Having completed a circular tour around Burma, starting in Yangon three weeks earlier, continuing around to the ruins of Bagan, up to the city of Mandalay, and down to beautiful Inle Lake. With just a few days left before our flight back to Bangkok, we returned to Yangon and set off on the Circular Train around the city.
The former British colonial rulers left Burma with a functioning rail network, and by the look of it things have been left in their original state since independence more than 70 years ago. Having heard stories of long, bumpy, uncomfortable journeys, we decided to avoid Burma’s trains for intercity travel – opting for the surprisingly decent buses instead. Still, I love a good train journey, and jumped at the opportunity to ride Yangon’s Circular Train – a three hour journey of 46 km, stopping at 38 stations around the city.
We started the journey on an overcast day at Yangon’s splendid colonial central train station.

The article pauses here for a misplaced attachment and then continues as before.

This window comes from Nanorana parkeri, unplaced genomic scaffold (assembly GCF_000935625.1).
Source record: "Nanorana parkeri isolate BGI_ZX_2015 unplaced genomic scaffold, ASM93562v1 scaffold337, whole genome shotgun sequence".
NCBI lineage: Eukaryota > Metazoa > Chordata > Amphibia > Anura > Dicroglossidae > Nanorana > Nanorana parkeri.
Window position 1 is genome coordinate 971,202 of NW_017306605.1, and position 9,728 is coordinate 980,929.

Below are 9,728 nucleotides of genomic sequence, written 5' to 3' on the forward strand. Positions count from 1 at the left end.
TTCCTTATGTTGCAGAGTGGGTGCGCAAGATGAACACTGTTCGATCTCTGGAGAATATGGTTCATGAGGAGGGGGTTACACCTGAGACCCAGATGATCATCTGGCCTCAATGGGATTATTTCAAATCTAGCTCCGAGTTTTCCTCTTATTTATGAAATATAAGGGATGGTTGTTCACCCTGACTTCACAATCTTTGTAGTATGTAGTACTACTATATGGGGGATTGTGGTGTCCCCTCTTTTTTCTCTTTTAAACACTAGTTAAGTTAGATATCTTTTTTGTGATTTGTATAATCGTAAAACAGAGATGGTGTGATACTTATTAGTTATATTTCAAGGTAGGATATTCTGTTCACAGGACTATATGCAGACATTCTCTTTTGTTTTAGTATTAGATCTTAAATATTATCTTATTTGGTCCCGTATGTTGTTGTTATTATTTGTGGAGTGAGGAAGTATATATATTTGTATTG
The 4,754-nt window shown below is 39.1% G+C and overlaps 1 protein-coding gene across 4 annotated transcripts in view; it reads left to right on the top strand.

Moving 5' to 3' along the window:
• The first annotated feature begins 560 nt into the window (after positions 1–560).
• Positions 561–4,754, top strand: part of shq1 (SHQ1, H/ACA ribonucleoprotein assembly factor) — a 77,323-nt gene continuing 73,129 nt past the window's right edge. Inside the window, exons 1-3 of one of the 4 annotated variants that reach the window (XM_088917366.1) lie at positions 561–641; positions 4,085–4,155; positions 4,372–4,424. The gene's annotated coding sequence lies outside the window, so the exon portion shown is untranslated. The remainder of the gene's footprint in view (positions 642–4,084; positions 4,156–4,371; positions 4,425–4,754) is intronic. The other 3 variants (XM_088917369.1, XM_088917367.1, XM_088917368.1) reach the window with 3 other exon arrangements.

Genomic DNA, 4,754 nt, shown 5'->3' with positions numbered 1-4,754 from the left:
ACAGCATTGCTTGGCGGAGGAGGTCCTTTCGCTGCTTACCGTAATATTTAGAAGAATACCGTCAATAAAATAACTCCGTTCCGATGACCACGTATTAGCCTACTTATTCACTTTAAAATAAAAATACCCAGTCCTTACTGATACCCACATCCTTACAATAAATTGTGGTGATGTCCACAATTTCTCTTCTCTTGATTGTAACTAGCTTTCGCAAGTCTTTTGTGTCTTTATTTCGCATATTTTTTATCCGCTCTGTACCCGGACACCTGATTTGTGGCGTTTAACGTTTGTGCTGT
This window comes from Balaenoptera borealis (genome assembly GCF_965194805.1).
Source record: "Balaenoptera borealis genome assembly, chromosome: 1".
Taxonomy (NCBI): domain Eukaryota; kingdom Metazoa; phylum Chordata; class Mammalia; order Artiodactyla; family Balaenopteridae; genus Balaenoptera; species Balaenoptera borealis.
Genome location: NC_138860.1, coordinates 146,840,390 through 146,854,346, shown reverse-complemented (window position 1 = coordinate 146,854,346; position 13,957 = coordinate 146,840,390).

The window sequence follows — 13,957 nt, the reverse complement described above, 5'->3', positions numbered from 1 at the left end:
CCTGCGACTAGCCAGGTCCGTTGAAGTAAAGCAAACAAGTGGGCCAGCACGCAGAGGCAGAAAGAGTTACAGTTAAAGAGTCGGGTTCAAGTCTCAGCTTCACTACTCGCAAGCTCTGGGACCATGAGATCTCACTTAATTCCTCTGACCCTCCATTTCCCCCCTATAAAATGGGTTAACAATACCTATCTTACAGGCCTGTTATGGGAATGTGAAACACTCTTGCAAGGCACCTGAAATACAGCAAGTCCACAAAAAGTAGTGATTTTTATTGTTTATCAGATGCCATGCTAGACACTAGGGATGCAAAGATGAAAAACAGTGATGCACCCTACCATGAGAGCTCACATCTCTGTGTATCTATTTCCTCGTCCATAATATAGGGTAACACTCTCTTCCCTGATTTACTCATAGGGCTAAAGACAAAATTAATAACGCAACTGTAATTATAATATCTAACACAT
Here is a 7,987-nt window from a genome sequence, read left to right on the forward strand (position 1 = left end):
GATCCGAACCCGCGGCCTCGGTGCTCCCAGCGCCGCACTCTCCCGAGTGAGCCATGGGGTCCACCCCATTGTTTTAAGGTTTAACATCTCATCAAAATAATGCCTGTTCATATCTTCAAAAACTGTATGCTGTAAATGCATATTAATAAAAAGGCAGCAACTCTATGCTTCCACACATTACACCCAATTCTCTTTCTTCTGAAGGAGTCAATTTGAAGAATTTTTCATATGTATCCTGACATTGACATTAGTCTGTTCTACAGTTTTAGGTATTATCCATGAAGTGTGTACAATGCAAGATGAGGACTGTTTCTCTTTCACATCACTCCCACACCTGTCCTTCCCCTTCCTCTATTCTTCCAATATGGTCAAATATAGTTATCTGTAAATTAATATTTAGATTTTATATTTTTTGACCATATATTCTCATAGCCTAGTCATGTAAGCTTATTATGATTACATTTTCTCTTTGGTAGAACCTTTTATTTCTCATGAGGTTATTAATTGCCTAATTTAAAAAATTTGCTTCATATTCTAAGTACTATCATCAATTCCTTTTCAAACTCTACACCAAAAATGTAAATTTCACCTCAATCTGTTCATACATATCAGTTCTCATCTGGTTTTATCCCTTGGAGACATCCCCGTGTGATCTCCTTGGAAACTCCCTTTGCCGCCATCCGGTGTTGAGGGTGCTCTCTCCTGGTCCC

After getting our tickets we boarded a decrepit carriage and found a seat on one of the wooden benches running down each side.
The slow, heaving iron monster started crawling out of the station and through the city. This may be the closest thing Yangon has to a metro system, though “rapid transit” this is not.
At each stop, people shuffled on and off, carrying everything from livestock to huge baskets of fresh produce.
Even between the stops, people regularly jumped on and off.
We met some friendly locals, who seemed just as interested in us as we were in them.
After three hours, we arrived back at Yangon Central. Hungry for some lunch, we visited 999 Shan Noodle Shop near our hotel.
This little unassuming restaurant serves up delicious spicy Shan style noodles, for the grand price of US $1 each.
When we first arrived in Burma, we were worried we would run out of money – the foreign exchange offices didn’t seem to like our less-than-perfect $100 US bills. After three weeks of watching every penny, we had a little money left over. So, we decided to splurge and have a few sunset drinks at Yangon’s Sky Bistro, housed on the top floor of Sakura Tower – one of the city’s few “skyscrapers” at 20 stories high.
Our time in Burma – and Southeast Asia – was coming to a close. Next, we would fly back to Bangkok and on to Hong Kong.